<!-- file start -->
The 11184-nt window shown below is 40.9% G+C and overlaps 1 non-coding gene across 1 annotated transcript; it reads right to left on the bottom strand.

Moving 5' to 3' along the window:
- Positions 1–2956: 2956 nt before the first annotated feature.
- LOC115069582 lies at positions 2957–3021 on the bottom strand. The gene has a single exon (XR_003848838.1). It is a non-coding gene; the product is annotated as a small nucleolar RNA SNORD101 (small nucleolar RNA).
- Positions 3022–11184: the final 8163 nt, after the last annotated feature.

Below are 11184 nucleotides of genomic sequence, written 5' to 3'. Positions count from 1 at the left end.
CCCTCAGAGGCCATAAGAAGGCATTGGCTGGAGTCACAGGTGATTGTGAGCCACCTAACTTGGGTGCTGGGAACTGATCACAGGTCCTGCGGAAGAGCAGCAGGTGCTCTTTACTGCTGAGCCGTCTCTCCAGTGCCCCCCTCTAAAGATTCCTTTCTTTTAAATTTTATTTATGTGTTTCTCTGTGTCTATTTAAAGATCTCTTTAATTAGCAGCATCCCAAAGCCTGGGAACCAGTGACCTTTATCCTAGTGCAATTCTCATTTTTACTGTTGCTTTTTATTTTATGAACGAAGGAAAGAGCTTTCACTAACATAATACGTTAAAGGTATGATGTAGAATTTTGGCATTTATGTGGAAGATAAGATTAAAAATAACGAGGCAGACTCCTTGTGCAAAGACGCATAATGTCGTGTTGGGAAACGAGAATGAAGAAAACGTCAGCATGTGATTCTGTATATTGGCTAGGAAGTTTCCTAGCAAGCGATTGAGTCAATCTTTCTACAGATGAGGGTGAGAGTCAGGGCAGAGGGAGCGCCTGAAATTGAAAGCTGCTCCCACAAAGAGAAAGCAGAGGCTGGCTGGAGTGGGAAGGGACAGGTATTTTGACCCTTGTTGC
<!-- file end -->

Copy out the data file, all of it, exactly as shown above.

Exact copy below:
The 11184-nt window shown below is 40.9% G+C and overlaps 1 non-coding gene across 1 annotated transcript; it reads right to left on the bottom strand.

Moving 5' to 3' along the window:
- Positions 1–2956: 2956 nt before the first annotated feature.
- LOC115069582 lies at positions 2957–3021 on the bottom strand. The gene has a single exon (XR_003848838.1). It is a non-coding gene; the product is annotated as a small nucleolar RNA SNORD101 (small nucleolar RNA).
- Positions 3022–11184: the final 8163 nt, after the last annotated feature.

Below are 11184 nucleotides of genomic sequence, written 5' to 3'. Positions count from 1 at the left end.
CCCTCAGAGGCCATAAGAAGGCATTGGCTGGAGTCACAGGTGATTGTGAGCCACCTAACTTGGGTGCTGGGAACTGATCACAGGTCCTGCGGAAGAGCAGCAGGTGCTCTTTACTGCTGAGCCGTCTCTCCAGTGCCCCCCTCTAAAGATTCCTTTCTTTTAAATTTTATTTATGTGTTTCTCTGTGTCTATTTAAAGATCTCTTTAATTAGCAGCATCCCAAAGCCTGGGAACCAGTGACCTTTATCCTAGTGCAATTCTCATTTTTACTGTTGCTTTTTATTTTATGAACGAAGGAAAGAGCTTTCACTAACATAATACGTTAAAGGTATGATGTAGAATTTTGGCATTTATGTGGAAGATAAGATTAAAAATAACGAGGCAGACTCCTTGTGCAAAGACGCATAATGTCGTGTTGGGAAACGAGAATGAAGAAAACGTCAGCATGTGATTCTGTATATTGGCTAGGAAGTTTCCTAGCAAGCGATTGAGTCAATCTTTCTACAGATGAGGGTGAGAGTCAGGGCAGAGGGAGCGCCTGAAATTGAAAGCTGCTCCCACAAAGAGAAAGCAGAGGCTGGCTGGAGTGGGAAGGGACAGGTATTTTGACCCTTGTTGC